Interspersed with these nuggets of wisdom were crowd-pleasing anecdotes from the authors about their personal lives, such as the time Anna got the call from Oprah Winfrey (whose voice Anna described as “somewhere between Toni Morrison and God”) informing her Black and Blue was going to be an Oprah Book Club pick, or the day Anna’s son came home from college wearing a pro-feminism t-shirt Anna had bought him…because, he informed his mother, “chicks dig it.” Anna also received an enthusiastic audience response when she answered a question from Susan about whether feminism was under attack in America. “You can’t make the mistake of confusing Washington with America,” she said, to whistles and cheers, adding: “The thing about freedom is you can’t go back. We’re not going to be able to go back on this issue. So no – I’m not worried about feminism.” (Speaking of Washington – one of the most surprising moments of the evening came when Anna revealed that, in appearing at NWS that night, she’d had to pass on attending Barnard’s commencement ceremony…featuring special guest speaker President Barack Obama. More than one grateful audience member emotionally thanked her for doing so at the book signing later.)
Celebrating courage, personal triumph, perseverance, progress, love, creativity…these were the hallmarks that defined Anna and Susan’s lives and works, as well as their NWS conversation. Along the way, there was still room for whimsy and light-hearted banter. “What do you know for sure?” Susan asked Anna in one serious moment, echoing Oprah’s famous interview question to her guests. Anna paused, then in a winking voice, answered: “That chocolate is good, and women are great.” After watching these two fearless women share the stage, we couldn’t agree more.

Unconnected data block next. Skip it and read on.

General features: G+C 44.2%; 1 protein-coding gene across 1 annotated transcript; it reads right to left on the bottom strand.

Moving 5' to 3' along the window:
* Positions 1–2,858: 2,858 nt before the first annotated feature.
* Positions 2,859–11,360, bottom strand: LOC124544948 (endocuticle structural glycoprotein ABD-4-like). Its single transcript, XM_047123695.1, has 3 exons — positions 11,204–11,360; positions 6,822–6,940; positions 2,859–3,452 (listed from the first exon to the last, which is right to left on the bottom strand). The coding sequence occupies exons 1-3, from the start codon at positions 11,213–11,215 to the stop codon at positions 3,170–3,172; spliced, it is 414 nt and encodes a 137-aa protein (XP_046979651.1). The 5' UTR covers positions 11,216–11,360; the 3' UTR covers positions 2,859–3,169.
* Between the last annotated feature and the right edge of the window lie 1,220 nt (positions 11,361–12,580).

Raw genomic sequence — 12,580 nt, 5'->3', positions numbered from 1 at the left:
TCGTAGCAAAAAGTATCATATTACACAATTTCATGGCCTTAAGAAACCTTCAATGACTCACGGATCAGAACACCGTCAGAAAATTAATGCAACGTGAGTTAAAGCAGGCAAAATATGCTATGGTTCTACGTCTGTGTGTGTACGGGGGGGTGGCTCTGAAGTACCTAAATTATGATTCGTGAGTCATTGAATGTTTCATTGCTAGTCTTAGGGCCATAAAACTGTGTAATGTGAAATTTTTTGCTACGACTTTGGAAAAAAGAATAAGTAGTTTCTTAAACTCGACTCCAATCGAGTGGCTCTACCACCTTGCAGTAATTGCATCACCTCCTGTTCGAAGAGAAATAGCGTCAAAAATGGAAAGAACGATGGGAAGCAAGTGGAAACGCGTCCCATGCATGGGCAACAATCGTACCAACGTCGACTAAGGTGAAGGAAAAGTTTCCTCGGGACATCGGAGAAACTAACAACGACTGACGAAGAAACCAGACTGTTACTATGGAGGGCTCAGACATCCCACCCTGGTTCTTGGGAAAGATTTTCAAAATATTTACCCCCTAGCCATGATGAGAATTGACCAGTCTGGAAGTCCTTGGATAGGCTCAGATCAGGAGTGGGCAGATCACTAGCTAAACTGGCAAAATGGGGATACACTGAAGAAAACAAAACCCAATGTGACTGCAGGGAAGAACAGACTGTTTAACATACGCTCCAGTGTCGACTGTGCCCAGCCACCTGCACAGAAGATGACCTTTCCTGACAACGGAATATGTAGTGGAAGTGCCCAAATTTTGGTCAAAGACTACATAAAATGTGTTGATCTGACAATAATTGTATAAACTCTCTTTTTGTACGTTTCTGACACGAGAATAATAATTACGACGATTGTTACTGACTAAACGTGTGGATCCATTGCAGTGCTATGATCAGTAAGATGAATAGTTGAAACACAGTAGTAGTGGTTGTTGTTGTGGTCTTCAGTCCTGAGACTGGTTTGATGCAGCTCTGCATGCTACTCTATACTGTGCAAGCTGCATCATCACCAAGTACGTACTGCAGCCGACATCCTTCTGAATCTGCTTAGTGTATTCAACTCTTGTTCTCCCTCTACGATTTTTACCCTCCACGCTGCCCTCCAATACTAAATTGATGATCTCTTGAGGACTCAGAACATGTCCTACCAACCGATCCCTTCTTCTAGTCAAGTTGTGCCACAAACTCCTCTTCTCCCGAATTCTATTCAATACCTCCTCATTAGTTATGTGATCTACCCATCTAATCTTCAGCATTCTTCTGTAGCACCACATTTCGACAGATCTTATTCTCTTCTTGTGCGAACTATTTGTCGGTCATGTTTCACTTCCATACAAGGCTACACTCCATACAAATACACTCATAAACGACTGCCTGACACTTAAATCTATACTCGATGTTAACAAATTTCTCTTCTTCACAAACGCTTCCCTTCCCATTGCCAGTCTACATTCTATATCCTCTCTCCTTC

One of America’s favorite journalists and best-selling novelists, Anna Quindlen, took the stage with special guest host, Susan Casey, NY Times best-selling author of The Wave and editor-in-chief of O Magazine.
Her dog, Beau, taught her how to live life. And her mother’s death influenced many of her novels and books. Anna Quindlen, beloved by readers for her portrayals of families and life lessons, is a journalist, award-winning columnist and best-selling author of Good Dog. Stay, Object Lessons, Rise and Shine, Blessings and One True Thing, which was adapted into an Oscar-nominated film starring Meryl Streep and Renée Zellweger.
Anna was the third woman to ever serve as a New York Times’ Op-Ed columnist; she won the Pulitzer Prize for Commentary in 1992 for her column “Private and Public.” She also penned the popular “Last Word” column for Newsweek from 2000 to 2009. In addition to her journalistic success, her electrifying novel, Black and Blue, about a woman’s escape from her abusive husband, was selected as an official Oprah Book Club pick in 1998. Now her memoir, Lots of Candles, Plenty of Cake (published May 1), offers a humorous and heartfelt look at her life and the lives of women, from girlfriends to marriage to parenting and more.
Anna will appear on stage for a revealing discussion about her life and work with special guest host Susan Casey, O Magazine’s editor-in-chief. Casey is the New York Times best-selling author of the critically acclaimed books The Devil’s Teeth and The Wave. She has been a featured guest on programs including The Daily Show with Jon Stewart, The Oprah Winfrey Show, Charlie Rose and Conan. Both women have spent their careers courageously exploring and exceeding boundaries. Their conversation will be sure to chart new territory.
Anna Quindlen in Newsweek
Every other week, millions of readers turn to the back page of Newsweek for Anna Quindlen’s perspectives on events of the day and issues of family, work, education and social justice.